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The UK is seeing a seismic shift within family life, and we’re starting to ask questions of ‘are we moving backwards or forwards?’

Different cultures prioritise different family scenarios – within the UK, the so called ‘nuclear’ family came with the industrial revolution back in the early 1800s and was seen as an essential part of the advancement of the economy. People became focused on their immediate family – their partner and children, their own parents, cousins, siblings were no longer a priority for them to take care of. It soon caught on and took off as the UK industrialised and men sought employment in the new age of work.

The ‘extended’ family that was once commonplace in Britain, was rather viciously replaced by the ‘nuclear’ family. Even the name ‘nuclear’ feels dated today.

It’s been revealed that within the next decade, families with 2 retired generations in the household are set to jump by a third, to well over one million. Some 55% of future retirees expect to give financial support to relatives – compared to the current 37% of retirees. These stats go hand in hand and a huge reason for the significant rise comes down to the cost-of-living crisis.

More and more families are having to lean on each other, from what used to be a ‘fend for themselves’ attitude, has quickly changed to a more supportive attitude, which many feel has not been a choice but understand now more than ever, our people need better support. Without the support of those in charge, we rely on those closest to us.

More retiree generations being present in households means families are providing for more people, and under just one roof – the issue with this, the next generations struggle to get by alone, inevitably damaging the economy. It can be harmful for families too as they are unable to escape the cycle of reliance on or providing for more people than expected.

In line with the stats rising, there is also the inclusion of other cultures playing a part. In wider societies, the involvement of extended families is valued a lot more – grandparents, uncles and aunts help raise children and support in any way they can, but it can lead to the next generations feeling obliged, or expected to help their older generations when the time comes – which just isn’t feasible in today’s harsh financial climate.

It’s extremely unfortunate that cultures are going to struggle to continue traditions, or even change what they are used to, or want to do for their families.

I mentioned the nuclear family’s impact on the economy – it was what many people were used to and saw as the ‘perfect family’. It made some sense, the less people to provide for, the easier it is to get by, and the more money you had to live and work. Times are changing, but unfortunately, it doesn’t seem to be for the better.

It’s clearer to see than we realise, that neither extended nor nuclear families are the only families that can work – in fact, we see dysfunctional examples of both.

The Royal family, the largest extended family around, has proven how much too many opinions and involvements can diminish relationships. Prince Harry was not the first and will not be the last Royal ‘cast off’. He is almost just another celebrity name instead of being associated with the Royals themselves. Since we can remember, rumours, scandals, and media coverage has shown that extended families aren’t always desirable.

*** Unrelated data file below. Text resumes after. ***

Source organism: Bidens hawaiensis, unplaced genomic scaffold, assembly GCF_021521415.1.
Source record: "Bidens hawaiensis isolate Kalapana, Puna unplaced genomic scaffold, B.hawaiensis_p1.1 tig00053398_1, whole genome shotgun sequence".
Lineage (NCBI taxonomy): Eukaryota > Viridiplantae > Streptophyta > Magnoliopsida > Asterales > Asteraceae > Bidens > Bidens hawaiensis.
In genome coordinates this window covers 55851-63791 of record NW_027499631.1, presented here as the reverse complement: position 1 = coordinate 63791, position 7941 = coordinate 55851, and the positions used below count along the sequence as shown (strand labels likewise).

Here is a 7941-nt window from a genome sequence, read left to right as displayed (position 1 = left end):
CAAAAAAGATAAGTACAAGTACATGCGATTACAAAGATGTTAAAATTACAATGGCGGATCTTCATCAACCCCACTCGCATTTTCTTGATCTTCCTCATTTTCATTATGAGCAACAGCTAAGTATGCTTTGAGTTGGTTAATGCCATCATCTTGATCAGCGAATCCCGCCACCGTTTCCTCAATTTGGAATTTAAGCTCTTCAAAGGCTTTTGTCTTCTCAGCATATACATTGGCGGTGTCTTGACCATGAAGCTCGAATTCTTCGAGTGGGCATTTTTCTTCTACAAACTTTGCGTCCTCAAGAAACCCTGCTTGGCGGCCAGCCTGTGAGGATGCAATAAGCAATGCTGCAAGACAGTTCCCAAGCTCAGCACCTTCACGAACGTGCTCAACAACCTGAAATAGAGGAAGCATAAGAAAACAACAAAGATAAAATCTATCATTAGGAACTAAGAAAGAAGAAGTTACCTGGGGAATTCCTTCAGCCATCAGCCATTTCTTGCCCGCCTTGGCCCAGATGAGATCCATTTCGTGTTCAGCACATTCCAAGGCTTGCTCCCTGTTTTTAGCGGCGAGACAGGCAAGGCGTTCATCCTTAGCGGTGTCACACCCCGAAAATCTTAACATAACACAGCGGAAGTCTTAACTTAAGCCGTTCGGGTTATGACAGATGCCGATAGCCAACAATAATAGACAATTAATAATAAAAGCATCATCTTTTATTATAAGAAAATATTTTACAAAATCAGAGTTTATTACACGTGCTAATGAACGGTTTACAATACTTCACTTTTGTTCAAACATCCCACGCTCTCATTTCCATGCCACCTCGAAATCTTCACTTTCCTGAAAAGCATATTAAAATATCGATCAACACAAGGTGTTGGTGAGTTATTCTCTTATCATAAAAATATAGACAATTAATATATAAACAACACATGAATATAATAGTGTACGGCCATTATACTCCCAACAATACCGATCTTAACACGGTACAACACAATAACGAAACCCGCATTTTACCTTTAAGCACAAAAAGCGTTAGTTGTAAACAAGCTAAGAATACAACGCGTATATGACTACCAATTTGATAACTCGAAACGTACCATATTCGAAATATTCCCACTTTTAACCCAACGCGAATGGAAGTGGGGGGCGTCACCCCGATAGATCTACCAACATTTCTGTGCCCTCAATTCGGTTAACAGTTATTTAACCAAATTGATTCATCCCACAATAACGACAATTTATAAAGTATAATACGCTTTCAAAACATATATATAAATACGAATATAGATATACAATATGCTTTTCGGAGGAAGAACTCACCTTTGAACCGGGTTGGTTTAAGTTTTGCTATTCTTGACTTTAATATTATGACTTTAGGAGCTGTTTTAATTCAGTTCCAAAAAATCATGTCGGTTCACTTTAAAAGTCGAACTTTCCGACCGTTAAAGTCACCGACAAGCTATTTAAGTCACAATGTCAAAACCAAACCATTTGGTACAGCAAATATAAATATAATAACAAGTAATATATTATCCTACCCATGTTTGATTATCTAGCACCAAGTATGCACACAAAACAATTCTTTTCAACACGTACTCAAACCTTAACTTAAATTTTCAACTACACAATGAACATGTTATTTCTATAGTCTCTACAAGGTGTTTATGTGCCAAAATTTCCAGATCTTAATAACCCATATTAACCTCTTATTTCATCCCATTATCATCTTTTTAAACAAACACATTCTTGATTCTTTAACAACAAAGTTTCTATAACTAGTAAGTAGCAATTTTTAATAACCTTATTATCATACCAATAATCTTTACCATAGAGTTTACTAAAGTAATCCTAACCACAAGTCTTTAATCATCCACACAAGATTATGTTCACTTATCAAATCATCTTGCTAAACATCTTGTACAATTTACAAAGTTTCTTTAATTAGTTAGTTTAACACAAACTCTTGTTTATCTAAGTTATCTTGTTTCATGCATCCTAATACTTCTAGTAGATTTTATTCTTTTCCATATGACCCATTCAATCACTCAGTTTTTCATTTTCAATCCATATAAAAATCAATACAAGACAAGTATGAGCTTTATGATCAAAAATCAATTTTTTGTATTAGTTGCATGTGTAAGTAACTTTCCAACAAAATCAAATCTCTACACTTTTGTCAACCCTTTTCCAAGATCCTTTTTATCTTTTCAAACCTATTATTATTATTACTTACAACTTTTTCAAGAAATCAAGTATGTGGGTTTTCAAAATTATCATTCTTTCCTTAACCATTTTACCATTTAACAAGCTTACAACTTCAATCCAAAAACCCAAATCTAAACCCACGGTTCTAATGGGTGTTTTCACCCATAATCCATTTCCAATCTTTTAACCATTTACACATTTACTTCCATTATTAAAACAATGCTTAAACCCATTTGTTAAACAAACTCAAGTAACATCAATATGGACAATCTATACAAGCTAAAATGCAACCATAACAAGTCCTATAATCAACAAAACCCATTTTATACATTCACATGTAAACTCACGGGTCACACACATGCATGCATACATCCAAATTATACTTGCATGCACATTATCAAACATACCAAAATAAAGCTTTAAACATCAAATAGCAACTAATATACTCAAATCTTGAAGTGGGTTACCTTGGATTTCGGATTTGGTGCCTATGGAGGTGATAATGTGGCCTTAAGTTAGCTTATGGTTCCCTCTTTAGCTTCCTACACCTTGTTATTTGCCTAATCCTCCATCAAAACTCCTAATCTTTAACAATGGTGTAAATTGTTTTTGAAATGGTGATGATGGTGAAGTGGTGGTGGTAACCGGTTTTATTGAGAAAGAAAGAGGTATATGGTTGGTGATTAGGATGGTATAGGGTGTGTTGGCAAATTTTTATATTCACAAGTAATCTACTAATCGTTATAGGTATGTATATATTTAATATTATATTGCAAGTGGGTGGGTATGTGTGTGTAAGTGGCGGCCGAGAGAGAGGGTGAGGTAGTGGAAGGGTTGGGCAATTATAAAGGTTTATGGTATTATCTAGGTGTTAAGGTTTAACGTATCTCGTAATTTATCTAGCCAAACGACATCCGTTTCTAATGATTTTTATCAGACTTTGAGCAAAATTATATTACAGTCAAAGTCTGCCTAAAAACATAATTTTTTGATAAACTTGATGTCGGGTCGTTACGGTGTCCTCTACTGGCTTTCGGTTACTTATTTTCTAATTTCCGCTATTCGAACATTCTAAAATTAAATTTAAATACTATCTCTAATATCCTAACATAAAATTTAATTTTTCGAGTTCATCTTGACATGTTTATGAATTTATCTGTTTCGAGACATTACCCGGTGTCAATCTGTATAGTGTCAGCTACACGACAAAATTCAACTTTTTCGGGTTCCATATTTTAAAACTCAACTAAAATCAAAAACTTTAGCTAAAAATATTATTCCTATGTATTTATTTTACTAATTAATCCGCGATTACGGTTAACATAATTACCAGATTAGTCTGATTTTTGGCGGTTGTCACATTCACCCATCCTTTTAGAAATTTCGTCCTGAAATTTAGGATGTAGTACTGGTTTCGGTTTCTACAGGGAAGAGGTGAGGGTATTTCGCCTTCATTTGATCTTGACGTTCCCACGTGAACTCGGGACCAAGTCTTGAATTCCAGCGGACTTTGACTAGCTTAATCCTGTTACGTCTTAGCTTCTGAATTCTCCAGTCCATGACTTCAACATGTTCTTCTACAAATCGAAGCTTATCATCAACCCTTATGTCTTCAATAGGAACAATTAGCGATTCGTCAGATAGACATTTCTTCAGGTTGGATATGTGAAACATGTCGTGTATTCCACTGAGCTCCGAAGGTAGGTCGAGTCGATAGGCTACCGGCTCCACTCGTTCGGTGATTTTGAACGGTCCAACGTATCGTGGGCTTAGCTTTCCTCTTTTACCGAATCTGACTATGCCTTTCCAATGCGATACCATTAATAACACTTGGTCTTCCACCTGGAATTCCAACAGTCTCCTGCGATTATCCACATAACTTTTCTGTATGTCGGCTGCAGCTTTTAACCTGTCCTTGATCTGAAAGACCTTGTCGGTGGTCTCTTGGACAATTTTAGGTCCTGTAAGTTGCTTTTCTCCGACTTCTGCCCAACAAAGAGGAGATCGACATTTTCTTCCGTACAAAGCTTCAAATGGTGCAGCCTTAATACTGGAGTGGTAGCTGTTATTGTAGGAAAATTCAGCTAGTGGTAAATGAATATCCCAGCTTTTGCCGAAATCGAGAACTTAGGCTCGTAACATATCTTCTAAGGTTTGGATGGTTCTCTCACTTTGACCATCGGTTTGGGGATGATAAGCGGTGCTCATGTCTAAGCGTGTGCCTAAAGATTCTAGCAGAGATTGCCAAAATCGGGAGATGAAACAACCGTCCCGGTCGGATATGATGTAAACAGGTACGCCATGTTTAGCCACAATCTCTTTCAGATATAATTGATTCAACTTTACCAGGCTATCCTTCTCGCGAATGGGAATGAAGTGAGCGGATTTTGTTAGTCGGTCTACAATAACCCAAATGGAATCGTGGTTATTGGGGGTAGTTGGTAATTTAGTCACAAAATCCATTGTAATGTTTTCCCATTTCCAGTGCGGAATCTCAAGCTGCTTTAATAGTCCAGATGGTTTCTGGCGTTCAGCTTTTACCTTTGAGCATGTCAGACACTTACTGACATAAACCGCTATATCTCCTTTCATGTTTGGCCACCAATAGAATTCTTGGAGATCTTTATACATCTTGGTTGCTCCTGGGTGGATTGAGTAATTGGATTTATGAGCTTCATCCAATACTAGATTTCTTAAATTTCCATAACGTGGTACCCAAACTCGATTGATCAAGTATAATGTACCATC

The once desirable compact nuclear family has also been proven to be a victim of dysfunctionality. The Smiths, Will, Jada, Jaden, and Willow are one of the most famous families in the world – they too were once desirable, from the ideal love and life portrayed with very successful children in their own right. But over the past few years we have seen the breakdown – scandals, both personal and professional, have partly tarnished their own legacy. Might having other family members around have helped?

It’s not to say these family types don’t work in modern times, but if we want to move forward, family types should not be chosen based off what helps the economy and society, it should be based on what people want and can have, people should always have a choice – economic issues should be eased by the government.

In modern society, we have seen the introduction and growth of same sex marriage, co-existing families, and blended families – and the list still goes on.

We should be moving in a direction that allows people to have the family and lifestyle they want. Our political leaders need to do better when it comes to being in touch, supporting and inspiring society into taking the big steps in life. Unfortunately, people are still being held back on how they want to live because they will suffer as a result.

Although we expect the number of retiree generations in families to rise, we might not be expecting the amount of people retiring to climb in decades to come, due to the inability to do so if there’s such a heavy reliance on older generations and need to give back to extended family members.

Cultures are different around the world; family priorities vary everywhere you go – but they shouldn’t be changing in a negative manner – nobody should be forced into situations they don’t want to be in.

It’s no secret that the UK government has a lot to fix. Unfortunately, many of them do not see the reality and struggle a large portion of the UK population are facing. We all have to maintain compassion no matter how tough it gets.


Thought for the week:

Focus on the solution, never the problem

Tips for becoming an A player:

When you rise, lift others with you

Value the difference in everyone

Give 100% in everything you do

Don’t live to gain

Never let ignorance take over


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